Lack of TV contract doesn't shake up NHL


The hockey season is a only a week away, and the National Hockey League doesn't have a national television contract. But there doesn't seem to be any great concern about starting the season without national TV.

"This is not a good time for the sports TV market, so we have to look at the long run," a league official said yesterday. "We would like to put a deal in place before the season starts, but it is not something we feel we have to do."

NHL president John Ziegler is meeting with representatives of ESPN and SportsChannel America this week. SCA carried the entire package the past three years, but it was expected that the package would be split by the two cable entities this year before snags developed between the NHL and ESPN.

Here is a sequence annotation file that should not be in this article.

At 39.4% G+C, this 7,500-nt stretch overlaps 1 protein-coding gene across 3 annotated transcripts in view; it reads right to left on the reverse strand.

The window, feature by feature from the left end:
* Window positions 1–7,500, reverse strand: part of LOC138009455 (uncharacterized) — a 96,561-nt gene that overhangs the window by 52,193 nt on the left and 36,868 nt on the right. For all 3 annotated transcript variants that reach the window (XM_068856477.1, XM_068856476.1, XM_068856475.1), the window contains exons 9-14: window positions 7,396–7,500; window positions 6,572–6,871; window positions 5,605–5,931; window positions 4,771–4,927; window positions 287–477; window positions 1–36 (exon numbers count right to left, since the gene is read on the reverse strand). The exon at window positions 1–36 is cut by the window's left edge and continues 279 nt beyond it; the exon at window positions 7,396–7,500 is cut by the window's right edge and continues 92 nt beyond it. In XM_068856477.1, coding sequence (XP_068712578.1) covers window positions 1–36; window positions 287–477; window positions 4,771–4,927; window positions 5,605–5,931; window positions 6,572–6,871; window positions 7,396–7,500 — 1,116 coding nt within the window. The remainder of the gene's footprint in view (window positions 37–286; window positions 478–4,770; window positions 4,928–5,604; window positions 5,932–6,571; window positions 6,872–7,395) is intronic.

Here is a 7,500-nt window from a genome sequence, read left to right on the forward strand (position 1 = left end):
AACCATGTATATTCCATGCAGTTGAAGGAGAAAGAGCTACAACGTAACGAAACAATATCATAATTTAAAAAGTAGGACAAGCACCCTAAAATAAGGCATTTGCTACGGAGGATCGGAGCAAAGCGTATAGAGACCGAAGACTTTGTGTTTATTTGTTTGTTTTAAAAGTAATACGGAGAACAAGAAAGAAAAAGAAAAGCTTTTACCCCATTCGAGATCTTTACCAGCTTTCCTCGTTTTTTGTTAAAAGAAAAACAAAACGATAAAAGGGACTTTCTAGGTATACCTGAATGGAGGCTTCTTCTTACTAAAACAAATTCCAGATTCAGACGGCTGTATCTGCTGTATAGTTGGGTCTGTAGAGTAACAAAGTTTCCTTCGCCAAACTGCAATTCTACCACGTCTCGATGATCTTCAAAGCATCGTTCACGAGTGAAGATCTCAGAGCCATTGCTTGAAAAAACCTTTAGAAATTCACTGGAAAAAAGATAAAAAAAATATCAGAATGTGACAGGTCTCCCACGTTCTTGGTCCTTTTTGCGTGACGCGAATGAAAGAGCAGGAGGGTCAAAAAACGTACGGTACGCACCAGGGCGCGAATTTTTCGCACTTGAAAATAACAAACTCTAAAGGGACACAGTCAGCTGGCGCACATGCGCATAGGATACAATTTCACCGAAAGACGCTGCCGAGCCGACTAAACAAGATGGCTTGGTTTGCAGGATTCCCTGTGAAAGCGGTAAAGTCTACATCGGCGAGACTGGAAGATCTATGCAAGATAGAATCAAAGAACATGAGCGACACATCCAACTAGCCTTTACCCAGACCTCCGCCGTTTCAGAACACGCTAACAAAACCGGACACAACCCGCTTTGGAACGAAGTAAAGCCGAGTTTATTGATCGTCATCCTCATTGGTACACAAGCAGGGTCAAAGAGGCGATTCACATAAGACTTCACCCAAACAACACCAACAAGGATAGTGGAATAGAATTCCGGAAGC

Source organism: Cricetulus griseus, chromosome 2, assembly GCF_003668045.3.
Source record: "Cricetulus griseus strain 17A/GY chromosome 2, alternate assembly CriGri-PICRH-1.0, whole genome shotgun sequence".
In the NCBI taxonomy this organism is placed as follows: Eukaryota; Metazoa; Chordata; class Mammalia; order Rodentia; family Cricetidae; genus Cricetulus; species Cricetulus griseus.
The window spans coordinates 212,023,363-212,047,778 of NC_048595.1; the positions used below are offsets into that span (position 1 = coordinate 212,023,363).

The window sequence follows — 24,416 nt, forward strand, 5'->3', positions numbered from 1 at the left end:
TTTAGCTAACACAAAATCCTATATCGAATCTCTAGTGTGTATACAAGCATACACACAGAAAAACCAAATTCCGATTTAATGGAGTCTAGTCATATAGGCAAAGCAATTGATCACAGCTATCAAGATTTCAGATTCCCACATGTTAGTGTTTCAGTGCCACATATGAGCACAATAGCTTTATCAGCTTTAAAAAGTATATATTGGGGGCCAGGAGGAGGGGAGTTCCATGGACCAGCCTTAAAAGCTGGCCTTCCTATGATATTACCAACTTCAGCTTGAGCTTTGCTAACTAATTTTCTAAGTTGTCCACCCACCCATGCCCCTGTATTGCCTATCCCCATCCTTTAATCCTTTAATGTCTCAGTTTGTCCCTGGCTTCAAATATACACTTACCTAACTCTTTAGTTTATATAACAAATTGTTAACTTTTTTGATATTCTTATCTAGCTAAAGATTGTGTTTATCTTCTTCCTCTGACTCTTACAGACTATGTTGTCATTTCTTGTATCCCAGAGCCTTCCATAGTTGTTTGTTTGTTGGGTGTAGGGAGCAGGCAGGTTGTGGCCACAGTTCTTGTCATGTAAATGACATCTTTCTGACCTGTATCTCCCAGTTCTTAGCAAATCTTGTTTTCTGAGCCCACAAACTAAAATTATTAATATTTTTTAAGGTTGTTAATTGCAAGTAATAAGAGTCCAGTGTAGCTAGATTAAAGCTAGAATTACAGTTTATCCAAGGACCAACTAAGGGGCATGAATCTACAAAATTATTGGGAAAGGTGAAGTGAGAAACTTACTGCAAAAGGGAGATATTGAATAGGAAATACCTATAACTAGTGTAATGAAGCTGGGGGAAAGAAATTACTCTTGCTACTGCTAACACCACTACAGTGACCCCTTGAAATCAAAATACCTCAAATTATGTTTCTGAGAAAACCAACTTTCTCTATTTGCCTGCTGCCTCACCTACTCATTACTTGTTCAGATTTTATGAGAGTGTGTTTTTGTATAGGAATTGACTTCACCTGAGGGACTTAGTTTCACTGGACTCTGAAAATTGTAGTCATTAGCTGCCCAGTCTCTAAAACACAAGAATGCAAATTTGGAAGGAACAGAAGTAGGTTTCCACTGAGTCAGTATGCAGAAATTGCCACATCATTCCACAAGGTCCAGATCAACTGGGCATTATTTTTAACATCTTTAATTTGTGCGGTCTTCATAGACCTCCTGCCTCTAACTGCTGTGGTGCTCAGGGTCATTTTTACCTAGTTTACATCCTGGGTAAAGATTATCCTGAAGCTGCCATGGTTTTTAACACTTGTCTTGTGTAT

ESPN, which reaches 60 million homes, reportedly has expressed interest in a package of a limited number of regular-season games starting in January, plus the Stanley Cup finals. Its request not to be blacked out of home TV markets is a stumbling block in the negotiations.

In the three-year contract that ended last year, SCA, which reaches 15 million homes, paid $17 million per year. It was expected that ESPN and SCA would combine to pay $7 million for the rights this year. Should SCA gain sole rights, an insider said, it would pay approximately $5 million per year.

The league source said the NHL is investigating a long-range interest in interconnecting regional telecasts, delivering games from satellites on a pay-per-view basis to areas of the country that have not been reached by its cable hookup. It is also looking into setting up a system to program games itself.

Should SCA gain the rights, it would be in position to start carrying the league schedule immediately.

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